Episode 128 HR Coffee Time Podcast Cover Art

Dyslexia, often misunderstood and underappreciated, holds a wealth of untapped potential for the workplace. In this episode of HR Coffee Time, we explore how to appreciate and unlock the unique strengths it can bring to our workplaces.

Host Fay Wallis is joined by Kirsty Heap, a neurodivergent specialist coach with a rich background in HR, who shares her personal journey with dyslexia and her transition to becoming a passionate advocate for neurodiversity. Kirsty provides valuable insights into the multifaceted nature of dyslexia, its challenges, and most importantly, the remarkable advantages it offers to organizations.

Whether you’re an HR professional seeking to create a more inclusive workplace, someone questioning if they might be dyslexic, or simply curious about neurodiversity, this episode provides practical strategies and eye-opening perspectives. Discover how understanding and supporting dyslexic colleagues can drive innovation, problem-solving, and creativity in your team, ultimately leading to a more successful organisation.

Key Points from This Episode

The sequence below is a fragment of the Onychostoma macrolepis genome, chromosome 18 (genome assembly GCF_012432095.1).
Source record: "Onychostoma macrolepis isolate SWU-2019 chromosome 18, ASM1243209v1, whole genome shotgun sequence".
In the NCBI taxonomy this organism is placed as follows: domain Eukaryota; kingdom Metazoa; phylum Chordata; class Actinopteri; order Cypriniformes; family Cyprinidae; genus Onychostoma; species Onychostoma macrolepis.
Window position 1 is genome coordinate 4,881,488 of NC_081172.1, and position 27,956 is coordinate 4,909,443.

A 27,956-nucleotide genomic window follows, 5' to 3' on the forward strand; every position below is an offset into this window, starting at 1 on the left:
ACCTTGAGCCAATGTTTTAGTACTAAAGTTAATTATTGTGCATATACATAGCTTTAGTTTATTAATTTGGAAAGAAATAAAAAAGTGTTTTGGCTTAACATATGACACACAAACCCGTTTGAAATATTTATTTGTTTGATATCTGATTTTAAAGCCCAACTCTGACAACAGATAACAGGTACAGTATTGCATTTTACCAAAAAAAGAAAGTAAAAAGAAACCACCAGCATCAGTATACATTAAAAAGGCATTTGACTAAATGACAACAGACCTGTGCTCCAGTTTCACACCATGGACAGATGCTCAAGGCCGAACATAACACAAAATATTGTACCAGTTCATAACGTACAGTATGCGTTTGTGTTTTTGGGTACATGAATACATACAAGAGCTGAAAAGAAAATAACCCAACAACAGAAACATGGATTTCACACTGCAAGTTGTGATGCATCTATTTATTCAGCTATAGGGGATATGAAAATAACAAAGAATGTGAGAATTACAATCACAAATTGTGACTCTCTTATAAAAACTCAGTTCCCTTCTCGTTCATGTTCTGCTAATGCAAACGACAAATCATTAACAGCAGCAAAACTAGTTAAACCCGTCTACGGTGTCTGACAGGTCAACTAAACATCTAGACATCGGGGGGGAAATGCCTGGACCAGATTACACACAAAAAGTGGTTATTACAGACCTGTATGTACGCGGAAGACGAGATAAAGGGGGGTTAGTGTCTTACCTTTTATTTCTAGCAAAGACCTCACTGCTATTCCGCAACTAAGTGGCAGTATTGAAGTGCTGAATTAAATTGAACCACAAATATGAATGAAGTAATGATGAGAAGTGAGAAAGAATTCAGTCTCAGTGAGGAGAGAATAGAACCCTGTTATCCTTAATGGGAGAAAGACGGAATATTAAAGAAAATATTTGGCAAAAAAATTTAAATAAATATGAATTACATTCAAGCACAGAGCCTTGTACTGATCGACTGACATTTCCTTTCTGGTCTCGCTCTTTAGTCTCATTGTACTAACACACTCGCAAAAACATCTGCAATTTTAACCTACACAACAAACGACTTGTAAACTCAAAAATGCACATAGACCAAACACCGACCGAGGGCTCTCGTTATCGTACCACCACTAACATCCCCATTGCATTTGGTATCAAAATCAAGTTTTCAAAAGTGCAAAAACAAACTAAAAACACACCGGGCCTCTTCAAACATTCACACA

[00:00] Introduction and overview

[01:48] Introducing Kirsty Heap

[03:47] What is dyslexia? A detailed explanation

[04:59] Dyslexia as a ‘magic potion’

[06:24] Kirsty shares her journey to diagnosis and early challenges

[10:57] Disclosing that she had dyslexia to her colleagues

[12:22] The strengths dyslexia brings including creativity, problem-solving and emotional intelligence

[18:05] Practical advice for anyone who thinks they might be dyslexic

[22:04] Tips for fostering an inclusive work environment for dyslexic individuals

[26:54] Kirsty’s confidence-building tip: borrow confidence from your future self

[28:46] How to contact Kirsty and learn more about her work

 

Useful Links

 

Buy the Book Recommendation

(Disclosure: the book links are affiliate links which means that Fay will receive a small commission from Amazon if you make a purchase through them)

The Bigger Picture Book of Amazing Dyslexics and the Jobs They Do, by Kate Power & Kathy Iwanczak Forsyth

 

Other Relevant HR Coffee Time Episodes

Looking For the Transcript?

You can find the transcript on this page of the Bright Sky Career Coaching website.

Rate and Review the Podcast

If you found this episode of HR Coffee Time helpful, please rate and review it on Apple Podcasts or Spotify. This video shows you how to rate and review the podcast on Apple Podcasts (because it isn’t very intuitive). If you’re kind enough to leave a review, let Fay know so she can say thank you. You can always reach her at: fay@brightskycareercoaching.co.uk.

 

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Transcript
Kirsty: